"Passive Listening" is just about the least involvement that I can ask of a student. Press the "Play" button and go about your business. Yet I know that many of you who've been studying language for any length of time know this... but don't do it.

As any self-improvement guru will tell you:

"To know and not to do is not yet to know." (Zen proverb)

I'll take care of the "to know" part below and leave the "to do" part up to you.

First - why are you doing this again?

Passive Listening is like spending time in the country where people speak your new language. You hear it all around you, and your subconscious gets to "record" the pronunciation and rhythm of the language without any effort on your part. I can always tell which one of my students does it consistently, as their pronunciation just sounds "right" and they intuitively pick the phrasing of a native speaker.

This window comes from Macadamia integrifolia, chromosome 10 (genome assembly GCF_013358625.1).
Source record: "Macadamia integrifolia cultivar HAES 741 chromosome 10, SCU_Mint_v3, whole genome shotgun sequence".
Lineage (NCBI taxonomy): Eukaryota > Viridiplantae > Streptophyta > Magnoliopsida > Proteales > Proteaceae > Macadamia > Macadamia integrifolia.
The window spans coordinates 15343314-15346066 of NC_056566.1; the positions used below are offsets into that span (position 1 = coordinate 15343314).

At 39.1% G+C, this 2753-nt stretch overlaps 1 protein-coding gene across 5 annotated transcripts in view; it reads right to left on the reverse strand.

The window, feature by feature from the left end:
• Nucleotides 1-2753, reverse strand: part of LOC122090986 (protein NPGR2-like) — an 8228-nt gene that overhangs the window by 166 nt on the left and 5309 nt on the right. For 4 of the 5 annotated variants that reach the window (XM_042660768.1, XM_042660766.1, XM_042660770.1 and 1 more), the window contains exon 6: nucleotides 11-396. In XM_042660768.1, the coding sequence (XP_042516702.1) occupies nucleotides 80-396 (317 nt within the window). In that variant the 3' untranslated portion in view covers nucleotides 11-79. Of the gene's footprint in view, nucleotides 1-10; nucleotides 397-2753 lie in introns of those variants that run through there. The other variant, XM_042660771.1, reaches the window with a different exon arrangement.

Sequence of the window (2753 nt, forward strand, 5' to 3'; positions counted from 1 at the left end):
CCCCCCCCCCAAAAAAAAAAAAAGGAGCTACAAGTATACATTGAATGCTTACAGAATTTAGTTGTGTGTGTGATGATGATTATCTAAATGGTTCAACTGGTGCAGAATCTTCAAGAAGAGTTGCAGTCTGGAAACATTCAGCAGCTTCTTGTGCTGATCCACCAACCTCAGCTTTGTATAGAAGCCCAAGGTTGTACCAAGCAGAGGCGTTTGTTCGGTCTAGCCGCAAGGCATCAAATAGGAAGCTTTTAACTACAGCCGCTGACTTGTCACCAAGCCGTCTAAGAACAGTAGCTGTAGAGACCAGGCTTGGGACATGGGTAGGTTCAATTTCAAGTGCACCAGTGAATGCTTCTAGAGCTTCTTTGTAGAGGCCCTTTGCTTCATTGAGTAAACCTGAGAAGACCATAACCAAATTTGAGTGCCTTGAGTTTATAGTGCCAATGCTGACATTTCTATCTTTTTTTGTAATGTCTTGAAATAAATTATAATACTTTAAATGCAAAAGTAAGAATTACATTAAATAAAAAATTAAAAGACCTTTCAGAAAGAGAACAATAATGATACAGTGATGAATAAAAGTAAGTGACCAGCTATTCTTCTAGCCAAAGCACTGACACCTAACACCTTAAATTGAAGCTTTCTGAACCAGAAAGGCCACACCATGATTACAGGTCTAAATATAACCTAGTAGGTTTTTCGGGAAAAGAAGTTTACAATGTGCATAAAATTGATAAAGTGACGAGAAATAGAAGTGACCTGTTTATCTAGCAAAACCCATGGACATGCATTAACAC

It may take some organization beforehand, but once your system is in place, it's really all about the "Play" button.

Let's reiterate the parameters for "Passive Listening."

1. Ideally, you pick a lesson text that you've already worked on. You understand everything when you read it.

2. Repetition is the key. You want to listen to the SAME lesson for periods of two hours at a time, until you "get" everything that's said without hesitation.

3. The whole track needs to be in your new language. Don't use audio tracks of a language course that has instructions in English, or any kind of translation back to English. The switching back and forth is counterproductive.